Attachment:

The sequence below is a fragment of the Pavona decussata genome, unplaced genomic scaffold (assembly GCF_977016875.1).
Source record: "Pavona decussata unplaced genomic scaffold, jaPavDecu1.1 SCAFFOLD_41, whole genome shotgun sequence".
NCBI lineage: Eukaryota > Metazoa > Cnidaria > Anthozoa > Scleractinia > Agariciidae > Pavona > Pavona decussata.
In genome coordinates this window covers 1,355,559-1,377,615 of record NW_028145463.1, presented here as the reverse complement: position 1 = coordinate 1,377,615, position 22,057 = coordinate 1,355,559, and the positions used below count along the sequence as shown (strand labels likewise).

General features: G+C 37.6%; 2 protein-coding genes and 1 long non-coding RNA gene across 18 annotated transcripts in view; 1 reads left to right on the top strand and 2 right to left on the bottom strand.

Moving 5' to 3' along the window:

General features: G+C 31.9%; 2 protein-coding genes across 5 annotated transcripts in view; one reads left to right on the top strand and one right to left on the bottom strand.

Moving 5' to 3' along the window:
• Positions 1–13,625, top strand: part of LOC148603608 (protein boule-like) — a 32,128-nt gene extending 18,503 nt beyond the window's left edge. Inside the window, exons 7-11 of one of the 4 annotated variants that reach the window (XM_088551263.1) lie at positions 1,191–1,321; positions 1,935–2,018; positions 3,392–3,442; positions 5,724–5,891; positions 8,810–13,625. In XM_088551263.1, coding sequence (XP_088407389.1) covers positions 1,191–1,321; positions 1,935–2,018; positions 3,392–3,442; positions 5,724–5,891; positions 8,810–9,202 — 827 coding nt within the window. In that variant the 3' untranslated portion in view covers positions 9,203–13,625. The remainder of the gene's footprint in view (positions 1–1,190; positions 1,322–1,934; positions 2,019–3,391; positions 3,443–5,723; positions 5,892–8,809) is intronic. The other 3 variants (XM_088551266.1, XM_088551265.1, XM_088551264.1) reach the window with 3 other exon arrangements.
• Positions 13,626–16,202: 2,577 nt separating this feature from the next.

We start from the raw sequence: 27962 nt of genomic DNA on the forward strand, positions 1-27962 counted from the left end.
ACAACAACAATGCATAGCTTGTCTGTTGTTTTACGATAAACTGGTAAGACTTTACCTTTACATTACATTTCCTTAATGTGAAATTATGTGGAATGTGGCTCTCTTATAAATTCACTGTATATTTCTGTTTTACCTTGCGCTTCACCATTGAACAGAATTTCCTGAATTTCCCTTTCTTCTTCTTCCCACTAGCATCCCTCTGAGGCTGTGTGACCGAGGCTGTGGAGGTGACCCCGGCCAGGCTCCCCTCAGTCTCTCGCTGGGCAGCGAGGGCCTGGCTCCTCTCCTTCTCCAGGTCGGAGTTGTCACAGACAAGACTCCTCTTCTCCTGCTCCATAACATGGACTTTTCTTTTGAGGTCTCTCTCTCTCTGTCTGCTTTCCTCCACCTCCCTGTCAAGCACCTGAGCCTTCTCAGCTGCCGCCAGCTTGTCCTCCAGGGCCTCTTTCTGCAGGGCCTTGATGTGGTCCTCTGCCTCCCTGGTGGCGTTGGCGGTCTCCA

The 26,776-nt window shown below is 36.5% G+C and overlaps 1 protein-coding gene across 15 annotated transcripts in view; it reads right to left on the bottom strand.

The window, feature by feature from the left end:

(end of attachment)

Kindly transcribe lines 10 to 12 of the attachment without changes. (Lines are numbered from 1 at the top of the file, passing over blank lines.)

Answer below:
• Positions 13,626–16,202: 2,577 nt separating this feature from the next.

We start from the raw sequence: 27962 nt of genomic DNA on the forward strand, positions 1-27962 counted from the left end.
ACAACAACAATGCATAGCTTGTCTGTTGTTTTACGATAAACTGGTAAGACTTTACCTTTACATTACATTTCCTTAATGTGAAATTATGTGGAATGTGGCTCTCTTATAAATTCACTGTATATTTCTGTTTTACCTTGCGCTTCACCATTGAACAGAATTTCCTGAATTTCCCTTTCTTCTTCTTCCCACTAGCATCCCTCTGAGGCTGTGTGACCGAGGCTGTGGAGGTGACCCCGGCCAGGCTCCCCTCAGTCTCTCGCTGGGCAGCGAGGGCCTGGCTCCTCTCCTTCTCCAGGTCGGAGTTGTCACAGACAAGACTCCTCTTCTCCTGCTCCATAACATGGACTTTTCTTTTGAGGTCTCTCTCTCTCTGTCTGCTTTCCTCCACCTCCCTGTCAAGCACCTGAGCCTTCTCAGCTGCCGCCAGCTTGTCCTCCAGGGCCTCTTTCTGCAGGGCCTTGATGTGGTCCTCTGCCTCCCTGGTGGCGTTGGCGGTCTCCA